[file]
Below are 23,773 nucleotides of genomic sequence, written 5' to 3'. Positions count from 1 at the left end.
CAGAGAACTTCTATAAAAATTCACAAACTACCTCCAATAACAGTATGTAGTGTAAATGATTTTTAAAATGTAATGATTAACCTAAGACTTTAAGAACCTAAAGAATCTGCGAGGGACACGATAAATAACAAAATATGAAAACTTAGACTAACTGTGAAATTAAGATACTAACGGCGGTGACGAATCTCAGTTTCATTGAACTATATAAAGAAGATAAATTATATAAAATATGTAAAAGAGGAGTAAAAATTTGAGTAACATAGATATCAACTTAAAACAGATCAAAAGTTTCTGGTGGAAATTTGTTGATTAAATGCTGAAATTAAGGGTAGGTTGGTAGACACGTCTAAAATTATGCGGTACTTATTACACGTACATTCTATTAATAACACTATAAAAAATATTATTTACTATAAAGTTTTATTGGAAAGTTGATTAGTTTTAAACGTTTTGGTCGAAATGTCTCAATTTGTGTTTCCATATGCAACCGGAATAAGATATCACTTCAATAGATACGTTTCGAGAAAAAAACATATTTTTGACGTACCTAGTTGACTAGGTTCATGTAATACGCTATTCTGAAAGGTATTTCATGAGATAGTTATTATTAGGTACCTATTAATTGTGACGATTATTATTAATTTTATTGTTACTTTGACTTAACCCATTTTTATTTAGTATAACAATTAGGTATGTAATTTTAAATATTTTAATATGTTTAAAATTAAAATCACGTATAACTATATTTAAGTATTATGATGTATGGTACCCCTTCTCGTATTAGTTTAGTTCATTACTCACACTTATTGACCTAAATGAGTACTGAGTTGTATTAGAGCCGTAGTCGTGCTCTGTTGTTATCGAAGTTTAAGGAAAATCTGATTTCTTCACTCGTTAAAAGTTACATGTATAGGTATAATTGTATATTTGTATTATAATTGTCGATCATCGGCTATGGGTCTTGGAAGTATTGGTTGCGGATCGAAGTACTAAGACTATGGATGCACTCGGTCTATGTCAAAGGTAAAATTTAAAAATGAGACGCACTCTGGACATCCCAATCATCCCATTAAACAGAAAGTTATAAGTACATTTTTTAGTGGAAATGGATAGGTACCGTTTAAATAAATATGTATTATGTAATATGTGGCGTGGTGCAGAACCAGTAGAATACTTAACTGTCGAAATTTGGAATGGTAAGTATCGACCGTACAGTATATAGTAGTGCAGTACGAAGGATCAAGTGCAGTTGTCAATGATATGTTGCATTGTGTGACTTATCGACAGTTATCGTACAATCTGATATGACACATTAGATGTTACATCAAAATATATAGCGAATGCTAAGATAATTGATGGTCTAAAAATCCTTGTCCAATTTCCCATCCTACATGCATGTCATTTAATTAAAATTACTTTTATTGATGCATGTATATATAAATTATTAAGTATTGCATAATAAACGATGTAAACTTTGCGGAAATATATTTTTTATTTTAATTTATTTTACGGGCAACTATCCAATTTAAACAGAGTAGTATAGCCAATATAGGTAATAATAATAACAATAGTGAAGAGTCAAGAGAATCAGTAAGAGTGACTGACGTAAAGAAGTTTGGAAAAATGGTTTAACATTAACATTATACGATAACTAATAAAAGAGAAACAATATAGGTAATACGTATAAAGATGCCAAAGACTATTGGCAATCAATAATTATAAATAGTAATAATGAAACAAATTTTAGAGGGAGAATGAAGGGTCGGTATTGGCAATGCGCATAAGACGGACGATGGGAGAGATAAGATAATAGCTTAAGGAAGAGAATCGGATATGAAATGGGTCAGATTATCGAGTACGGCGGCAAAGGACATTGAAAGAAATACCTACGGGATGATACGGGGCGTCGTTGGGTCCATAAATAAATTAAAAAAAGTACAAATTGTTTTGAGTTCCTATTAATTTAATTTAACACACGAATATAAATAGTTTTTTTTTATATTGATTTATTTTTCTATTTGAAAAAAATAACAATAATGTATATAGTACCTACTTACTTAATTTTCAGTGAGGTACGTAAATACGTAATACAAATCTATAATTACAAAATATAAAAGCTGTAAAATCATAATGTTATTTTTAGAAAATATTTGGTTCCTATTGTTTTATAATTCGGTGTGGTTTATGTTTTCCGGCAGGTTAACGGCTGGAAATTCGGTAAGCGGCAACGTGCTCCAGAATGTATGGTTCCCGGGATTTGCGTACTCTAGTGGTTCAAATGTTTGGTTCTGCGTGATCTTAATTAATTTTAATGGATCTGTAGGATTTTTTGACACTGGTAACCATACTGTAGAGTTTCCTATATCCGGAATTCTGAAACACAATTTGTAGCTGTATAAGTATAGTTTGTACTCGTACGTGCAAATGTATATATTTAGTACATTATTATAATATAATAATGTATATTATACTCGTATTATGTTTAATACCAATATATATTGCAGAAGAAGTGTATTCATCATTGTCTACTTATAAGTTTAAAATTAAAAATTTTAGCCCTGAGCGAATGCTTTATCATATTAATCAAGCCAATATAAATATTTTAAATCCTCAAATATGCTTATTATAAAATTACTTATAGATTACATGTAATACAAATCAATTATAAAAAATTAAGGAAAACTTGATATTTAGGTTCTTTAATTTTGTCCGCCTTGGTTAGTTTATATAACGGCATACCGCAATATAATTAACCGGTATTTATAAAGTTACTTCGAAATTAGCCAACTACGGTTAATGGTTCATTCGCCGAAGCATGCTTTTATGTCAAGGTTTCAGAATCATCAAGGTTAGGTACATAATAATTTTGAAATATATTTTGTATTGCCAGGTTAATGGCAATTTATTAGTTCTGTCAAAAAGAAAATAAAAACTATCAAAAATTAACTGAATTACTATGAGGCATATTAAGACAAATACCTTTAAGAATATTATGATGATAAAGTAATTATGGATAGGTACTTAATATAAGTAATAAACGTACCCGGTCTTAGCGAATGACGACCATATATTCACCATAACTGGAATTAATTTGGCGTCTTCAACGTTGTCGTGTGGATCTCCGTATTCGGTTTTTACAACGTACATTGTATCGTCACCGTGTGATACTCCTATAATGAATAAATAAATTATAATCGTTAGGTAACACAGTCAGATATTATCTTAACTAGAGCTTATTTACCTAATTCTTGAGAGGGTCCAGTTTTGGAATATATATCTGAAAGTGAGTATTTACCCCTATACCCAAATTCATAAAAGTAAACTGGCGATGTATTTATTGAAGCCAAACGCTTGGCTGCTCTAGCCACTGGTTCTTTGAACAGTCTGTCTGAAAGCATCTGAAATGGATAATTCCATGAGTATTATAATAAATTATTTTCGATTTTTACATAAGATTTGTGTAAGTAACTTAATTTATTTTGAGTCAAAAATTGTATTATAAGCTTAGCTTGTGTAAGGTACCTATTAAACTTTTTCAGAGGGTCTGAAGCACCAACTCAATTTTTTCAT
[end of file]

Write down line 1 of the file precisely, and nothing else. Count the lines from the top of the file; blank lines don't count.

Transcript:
Below are 23,773 nucleotides of genomic sequence, written 5' to 3'. Positions count from 1 at the left end.